70 (passed away Oct. 10th, 1985)
May. 6th, 1915
Kenosha, Wisconsin, USA
Guest TV Roles
Himself - Host
His father was a well-to-do inventor, his mother a beautiful concert pianist; Orson Welles was gifted in many arts (magic, piano, painting) as a child. When his mother died (he was nine) he traveled the world with his father. When his father died (he was fifteen) he became the ward of Chicago's Dr. Maurice Bernstein.
In 1931 he graduated from the Todd School in Woodstock, Illinois; he turned down college offers for a sketching tour of Ireland. He tried unsuccessfully to enter the London and Broadway stages, traveling some more in Morocco and Spain (where he fought in the bullring). Recommendations by 'Thornton Wilder' and 'Alexander Woollcott' got him into Katherine Cornell's road company, with which he made his New York debut as Tybalt in 1934. The same year he married, directed his first short, and appeared on radio for the first time. He began working with 'John Houseman' and formed the Mercury Theatre with him in 1937.
In 1938 they produced The Mercury Theatre on the Air, famous for its broadcast version of "The War of the Worlds" (intended as a Halloween prank). His first film to be seen by the public was Citizen Kane (1941), a commercial failure losing RKO $150,000, but regarded by many as the best film ever made. Many of his next films were commercial failures and he exiled himself to Europe in 1948. In 1956 he directed Touch of Evil (1958); it failed in the U.S. but won a prize at the 1958 Brussels World's Fair. In 1975, in spite of all his box-office failures, he received the American Film Institute's Lifetime Achievement Award, and in 1984 the Directors Guild of America awarded him its highest honor, the 'D.W. Griffith' Award. His reputation as a film maker has climbed steadily ever since.
- In his collection of interviews, "This Is Orson Welles", he claimed to have never even read his so-called novelization of "Mr Arkadin", let alone written it.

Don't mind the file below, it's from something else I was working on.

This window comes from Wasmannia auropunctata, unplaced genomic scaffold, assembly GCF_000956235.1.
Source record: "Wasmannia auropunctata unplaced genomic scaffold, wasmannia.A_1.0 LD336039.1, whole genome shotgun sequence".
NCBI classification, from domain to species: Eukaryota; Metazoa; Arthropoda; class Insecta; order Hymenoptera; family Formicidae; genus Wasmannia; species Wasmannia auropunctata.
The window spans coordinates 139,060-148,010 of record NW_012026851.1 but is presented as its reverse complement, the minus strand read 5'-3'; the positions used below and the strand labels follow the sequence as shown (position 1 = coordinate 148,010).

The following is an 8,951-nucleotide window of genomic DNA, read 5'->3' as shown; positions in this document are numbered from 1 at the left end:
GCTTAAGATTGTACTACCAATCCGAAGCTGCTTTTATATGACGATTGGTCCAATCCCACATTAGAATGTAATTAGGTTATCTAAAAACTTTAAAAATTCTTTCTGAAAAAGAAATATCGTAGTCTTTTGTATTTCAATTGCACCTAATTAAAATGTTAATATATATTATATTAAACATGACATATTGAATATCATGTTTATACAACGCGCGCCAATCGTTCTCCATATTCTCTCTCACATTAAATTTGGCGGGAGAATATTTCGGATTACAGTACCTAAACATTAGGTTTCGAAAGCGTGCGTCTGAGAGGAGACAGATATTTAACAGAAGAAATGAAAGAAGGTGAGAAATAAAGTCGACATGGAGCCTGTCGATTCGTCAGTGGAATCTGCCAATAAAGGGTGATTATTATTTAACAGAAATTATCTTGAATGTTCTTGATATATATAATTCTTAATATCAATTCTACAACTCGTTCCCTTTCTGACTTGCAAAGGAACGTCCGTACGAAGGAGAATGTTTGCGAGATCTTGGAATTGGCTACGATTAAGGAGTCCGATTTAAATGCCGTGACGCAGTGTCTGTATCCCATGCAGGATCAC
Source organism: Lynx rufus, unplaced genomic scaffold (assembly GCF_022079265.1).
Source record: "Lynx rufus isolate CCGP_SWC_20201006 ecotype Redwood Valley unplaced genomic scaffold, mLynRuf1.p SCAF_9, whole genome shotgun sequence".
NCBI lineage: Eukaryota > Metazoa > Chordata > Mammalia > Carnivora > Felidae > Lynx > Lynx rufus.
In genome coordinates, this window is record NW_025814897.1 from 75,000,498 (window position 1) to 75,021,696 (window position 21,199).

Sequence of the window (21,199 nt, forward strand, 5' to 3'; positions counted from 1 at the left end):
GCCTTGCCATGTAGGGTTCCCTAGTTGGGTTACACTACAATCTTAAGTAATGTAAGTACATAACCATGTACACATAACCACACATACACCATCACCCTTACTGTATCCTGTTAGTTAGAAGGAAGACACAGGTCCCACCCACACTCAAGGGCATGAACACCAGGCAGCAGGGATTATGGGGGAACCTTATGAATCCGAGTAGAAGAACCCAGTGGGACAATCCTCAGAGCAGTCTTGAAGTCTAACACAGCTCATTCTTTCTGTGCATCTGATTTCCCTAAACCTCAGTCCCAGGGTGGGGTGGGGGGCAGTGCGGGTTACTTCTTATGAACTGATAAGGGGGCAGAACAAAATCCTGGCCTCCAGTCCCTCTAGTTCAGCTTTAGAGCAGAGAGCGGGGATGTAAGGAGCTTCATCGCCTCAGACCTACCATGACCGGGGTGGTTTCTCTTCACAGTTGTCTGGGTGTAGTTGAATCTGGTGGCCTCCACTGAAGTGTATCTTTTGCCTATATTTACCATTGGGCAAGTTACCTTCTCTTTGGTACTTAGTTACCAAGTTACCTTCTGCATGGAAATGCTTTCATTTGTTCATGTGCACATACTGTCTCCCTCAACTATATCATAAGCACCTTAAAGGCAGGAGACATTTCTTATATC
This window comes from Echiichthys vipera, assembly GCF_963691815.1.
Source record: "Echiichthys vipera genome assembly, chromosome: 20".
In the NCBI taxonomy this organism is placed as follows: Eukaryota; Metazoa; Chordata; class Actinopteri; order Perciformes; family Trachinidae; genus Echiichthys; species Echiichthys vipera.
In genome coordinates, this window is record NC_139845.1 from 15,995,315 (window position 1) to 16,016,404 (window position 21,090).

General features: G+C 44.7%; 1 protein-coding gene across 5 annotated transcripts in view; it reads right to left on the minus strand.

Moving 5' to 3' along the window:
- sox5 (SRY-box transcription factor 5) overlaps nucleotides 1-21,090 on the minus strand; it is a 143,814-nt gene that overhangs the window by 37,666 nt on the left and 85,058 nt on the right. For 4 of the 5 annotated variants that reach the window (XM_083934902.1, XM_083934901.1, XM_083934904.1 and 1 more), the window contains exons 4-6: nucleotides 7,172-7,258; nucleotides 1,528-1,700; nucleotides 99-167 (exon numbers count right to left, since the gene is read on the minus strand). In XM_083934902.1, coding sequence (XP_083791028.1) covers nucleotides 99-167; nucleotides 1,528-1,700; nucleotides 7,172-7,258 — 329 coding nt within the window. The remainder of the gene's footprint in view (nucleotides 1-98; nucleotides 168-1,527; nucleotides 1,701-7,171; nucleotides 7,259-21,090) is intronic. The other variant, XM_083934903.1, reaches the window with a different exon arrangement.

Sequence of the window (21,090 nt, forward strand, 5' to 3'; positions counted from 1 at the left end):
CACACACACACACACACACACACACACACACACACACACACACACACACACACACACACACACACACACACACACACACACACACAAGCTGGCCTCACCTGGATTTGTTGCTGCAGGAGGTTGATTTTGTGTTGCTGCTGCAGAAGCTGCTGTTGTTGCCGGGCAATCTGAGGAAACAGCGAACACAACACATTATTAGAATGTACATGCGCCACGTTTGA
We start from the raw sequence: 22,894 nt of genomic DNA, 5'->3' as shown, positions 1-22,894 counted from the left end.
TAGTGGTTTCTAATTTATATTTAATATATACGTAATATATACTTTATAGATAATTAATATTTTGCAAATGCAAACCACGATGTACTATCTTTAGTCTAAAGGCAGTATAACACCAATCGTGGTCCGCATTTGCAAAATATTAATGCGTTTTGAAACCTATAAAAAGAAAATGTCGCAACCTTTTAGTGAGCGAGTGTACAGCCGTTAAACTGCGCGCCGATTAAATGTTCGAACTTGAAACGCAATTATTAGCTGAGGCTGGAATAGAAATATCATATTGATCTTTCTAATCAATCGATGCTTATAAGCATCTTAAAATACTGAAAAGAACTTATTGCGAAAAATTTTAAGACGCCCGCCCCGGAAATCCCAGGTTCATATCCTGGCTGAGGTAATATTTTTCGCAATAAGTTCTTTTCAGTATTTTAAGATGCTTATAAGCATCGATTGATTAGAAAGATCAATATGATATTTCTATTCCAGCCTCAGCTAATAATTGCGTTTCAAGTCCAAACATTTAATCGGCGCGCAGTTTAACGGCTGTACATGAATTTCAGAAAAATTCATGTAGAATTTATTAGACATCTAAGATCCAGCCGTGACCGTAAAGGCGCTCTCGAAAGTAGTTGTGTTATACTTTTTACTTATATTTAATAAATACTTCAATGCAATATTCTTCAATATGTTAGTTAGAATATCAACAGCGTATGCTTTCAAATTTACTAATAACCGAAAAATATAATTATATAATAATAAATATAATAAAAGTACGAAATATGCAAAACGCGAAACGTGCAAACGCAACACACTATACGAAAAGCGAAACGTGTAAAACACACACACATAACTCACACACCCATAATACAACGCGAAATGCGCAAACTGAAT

- Was very good friends with 'Peter Bogdanovich' (qv), in whose house he lived for several years during Bogdanovich's affair with 'Cybill Shepherd' (qv). Welles even gave Bogdanovich written instructions to finish his last film, _The Other Side of the Wind (1972)_ (qv), before his death.
- Was the subject of author Mary Pacios' book about the "Black Dahlia" murder in Los Angeles in 1947 (called the most gruesome in the city's history). Pacios claimed Welles was the unknown murderer who slaughtered struggling actress 'Elizabeth Short (I)' (qv); however, the book was considered pure nonsense and debunked by many historians.
- Lobbied to get the part of Don Vito Corrleone in _The Godfather (1972)_ (qv). 'Francis Ford Coppola' (qv), a fan of his, had to turn him down because he already had 'Marlon Brando' (qv) in mind for the role and felt Welles wouldn't be right for it.
- Has the distinction of appearing in both the American Film Institute and British Film Institute's #1 movie. For AFI it was _Citizen Kane (1941)_ (qv). For BFI it was _The Third Man (1949)_ (qv). Welles shares this distinction with 'Joseph Cotten (I)' (qv), who also stared in both "Kane" and "Third Man".
- Died the same day as 'Yul Brynner' (qv).
- 'American Broadcasting Company (ABC) [us]' wanted him to play Mr. Roarke on _"Fantasy Island" (1978)_ (qv), but 'Aaron Spelling' (qv) insisted on 'Ricardo Montalban' (qv).
- He made _The Lady from Shanghai (1947)_ (qv) towards the end of his marriage to 'Rita Hayworth' (qv). They were constantly fighting at the time and (some say as a comeuppance to Hayworth) he made her cut off most of her long, luxurious red hair and dye it bright platinum blonde.